David B. Larson

David B. Larson, M.D., was a psychiatrist trained at Duke, who founded and directed the National Institute for Healthcare Research and was a leader in the religion and health research field. He died suddenly at the young age of 54 on March 5, 2002. The David B. Larson Memorial Lecture was established in 2003 to honor Dr. Larson's pioneering work.

David B. Larson Memorial Lecture

The 17th Annual David B. Larson Memorial Lecture will be held Thursday, March 21, 2019. The speaker will be Gail Ironson, M.D., Ph.D., Professor of Psychology and Psychiatry, University of Miami at Coral Gables. The title, location and time of the lecture are listed below. All are welcome and no reservation is required.  Contact Dr. Koenig (This email address is being protected from spambots. You need JavaScript enabled to view it.) for more information.



Spirituality and Health: Findings from the Nationwide Landmark Study and a 17-year Longitudinal Study of People with HIV

 Thursday, March 21, 2019
5:30 - 6:30PM
Duke University Hospital North, Rm 2001

Presented by

Gail Ironson, M.D., Ph.D.

Brief Summary

Dr. Ironson will present updated findings from two major studies. The first is a nationwide survey that has extensive measures of spirituality and religiousness as well as biomarkers and measures of health. The second is a longitudinal study of people with HIV (initially in the mid-range of illness) and examines a wide variety of spiritual and religious measures to determine which predict longevity over 17 years.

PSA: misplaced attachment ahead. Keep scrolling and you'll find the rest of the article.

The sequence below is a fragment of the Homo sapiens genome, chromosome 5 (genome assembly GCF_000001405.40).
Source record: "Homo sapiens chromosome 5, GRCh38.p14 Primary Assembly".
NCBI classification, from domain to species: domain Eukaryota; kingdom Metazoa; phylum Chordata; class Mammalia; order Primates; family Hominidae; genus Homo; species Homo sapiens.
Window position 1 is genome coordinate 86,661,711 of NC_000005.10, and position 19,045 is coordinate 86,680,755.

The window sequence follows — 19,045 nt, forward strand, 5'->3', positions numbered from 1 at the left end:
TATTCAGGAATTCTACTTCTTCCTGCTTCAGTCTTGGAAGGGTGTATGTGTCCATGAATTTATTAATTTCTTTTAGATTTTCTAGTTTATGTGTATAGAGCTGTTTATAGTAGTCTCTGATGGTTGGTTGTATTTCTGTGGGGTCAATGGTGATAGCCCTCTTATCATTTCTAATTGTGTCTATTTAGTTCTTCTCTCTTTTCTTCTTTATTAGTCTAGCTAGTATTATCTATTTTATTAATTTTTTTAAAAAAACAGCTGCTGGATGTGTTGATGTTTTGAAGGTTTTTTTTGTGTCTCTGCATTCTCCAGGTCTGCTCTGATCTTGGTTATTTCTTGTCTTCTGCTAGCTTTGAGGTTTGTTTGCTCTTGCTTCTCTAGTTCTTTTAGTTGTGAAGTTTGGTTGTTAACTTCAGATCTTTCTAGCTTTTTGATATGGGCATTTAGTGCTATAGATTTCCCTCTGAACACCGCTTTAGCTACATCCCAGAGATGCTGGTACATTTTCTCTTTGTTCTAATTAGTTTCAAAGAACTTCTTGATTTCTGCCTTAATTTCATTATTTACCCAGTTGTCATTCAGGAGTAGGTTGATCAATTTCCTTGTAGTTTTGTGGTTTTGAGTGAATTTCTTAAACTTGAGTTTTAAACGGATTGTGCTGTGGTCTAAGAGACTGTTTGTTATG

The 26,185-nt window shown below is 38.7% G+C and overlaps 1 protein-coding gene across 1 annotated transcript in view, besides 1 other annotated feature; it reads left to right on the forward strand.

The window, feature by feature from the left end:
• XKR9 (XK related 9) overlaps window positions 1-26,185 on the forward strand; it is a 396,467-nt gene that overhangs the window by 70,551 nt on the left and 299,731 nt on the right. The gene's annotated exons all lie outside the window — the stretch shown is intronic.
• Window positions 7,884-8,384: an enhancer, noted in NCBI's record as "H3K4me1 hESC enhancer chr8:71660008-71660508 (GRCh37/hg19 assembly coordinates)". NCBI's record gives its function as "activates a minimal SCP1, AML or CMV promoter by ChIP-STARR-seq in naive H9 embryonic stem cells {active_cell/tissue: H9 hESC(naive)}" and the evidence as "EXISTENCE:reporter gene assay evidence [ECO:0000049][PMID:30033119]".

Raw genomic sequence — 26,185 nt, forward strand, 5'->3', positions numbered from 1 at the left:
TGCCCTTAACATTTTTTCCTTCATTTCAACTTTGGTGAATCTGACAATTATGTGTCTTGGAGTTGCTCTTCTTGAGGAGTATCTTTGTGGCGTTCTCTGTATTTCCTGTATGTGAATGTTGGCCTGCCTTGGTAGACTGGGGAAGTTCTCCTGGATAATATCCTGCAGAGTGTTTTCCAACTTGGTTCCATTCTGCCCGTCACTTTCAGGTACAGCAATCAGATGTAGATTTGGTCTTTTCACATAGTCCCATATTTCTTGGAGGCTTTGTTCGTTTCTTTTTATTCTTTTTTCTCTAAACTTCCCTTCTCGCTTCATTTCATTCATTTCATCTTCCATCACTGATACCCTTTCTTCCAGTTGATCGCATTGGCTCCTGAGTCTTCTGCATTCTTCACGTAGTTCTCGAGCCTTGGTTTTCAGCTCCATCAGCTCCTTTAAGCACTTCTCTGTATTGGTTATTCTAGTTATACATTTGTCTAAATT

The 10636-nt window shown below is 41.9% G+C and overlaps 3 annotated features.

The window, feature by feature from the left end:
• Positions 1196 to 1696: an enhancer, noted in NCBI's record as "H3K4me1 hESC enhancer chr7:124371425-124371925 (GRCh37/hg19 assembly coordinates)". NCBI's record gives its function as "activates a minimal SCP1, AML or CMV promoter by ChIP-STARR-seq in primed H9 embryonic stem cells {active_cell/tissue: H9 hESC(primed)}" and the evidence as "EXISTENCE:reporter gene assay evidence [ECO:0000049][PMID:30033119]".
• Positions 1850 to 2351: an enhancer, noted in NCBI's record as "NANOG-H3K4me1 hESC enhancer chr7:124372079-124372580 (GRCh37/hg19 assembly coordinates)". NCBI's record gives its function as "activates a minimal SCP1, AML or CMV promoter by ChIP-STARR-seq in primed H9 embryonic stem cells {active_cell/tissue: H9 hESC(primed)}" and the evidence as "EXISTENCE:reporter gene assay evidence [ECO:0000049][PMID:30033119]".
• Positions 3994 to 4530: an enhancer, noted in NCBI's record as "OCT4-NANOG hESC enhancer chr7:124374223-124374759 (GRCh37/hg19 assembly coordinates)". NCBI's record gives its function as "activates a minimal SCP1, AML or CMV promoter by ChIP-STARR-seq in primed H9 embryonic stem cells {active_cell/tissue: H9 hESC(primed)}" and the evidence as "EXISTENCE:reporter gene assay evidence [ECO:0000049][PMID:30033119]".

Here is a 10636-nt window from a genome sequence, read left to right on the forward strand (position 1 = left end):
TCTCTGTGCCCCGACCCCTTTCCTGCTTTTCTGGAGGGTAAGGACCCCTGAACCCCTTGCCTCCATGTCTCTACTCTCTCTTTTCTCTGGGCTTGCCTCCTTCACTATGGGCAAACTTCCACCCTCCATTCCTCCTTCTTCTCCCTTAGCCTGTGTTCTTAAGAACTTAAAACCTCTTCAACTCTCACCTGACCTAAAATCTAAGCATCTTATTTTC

Gail Ironson, M.D., Ph.D., is a Professor of Health Psychology and Psychiatry at the University of Miami and is a Board-Certified Psychiatrist. She received her Ph.D from the University of Wisconsin, her M.D. from the University of Miami, and her residency training at Stanford. She has 250 publications in the field of behavioral medicine applied to HIV/AIDS, cancer, and cardiovascular disease, is current President of the Health Division of the International Positive Psychology Association, is past president of the Academy of Behavioral Medicine Research Society (a senior level organization by invitation only), and is a current or past member of the editorial board of five journals. She has directed or co-directed federally funded research studies investigating psychological factors in long survival with HIV/AIDS, stress management in HIV and cancer, massage therapy and immunity, and treatments for recovery from traumatic events. She has also received private foundation funding (Templeton, Fetzer) for work on Spirituality and Health. In addition, in 2011 she received a Senior Investigator Award from the Society of Behavioral Medicine for her work in Spirituality and Health. Finally, she set up and runs the trauma treatment program at the University of Miami Psychological Services Center, which makes available to the community (on a sliding scale basis) both traditional (PE, CPT) and newer (EMDR) approaches to treatment.  Her current areas of focus include examining positive psychological factors (such as spirituality, compassion, meaning, positive affect, optimism, and emotional expression) and health, and recovery from trauma.

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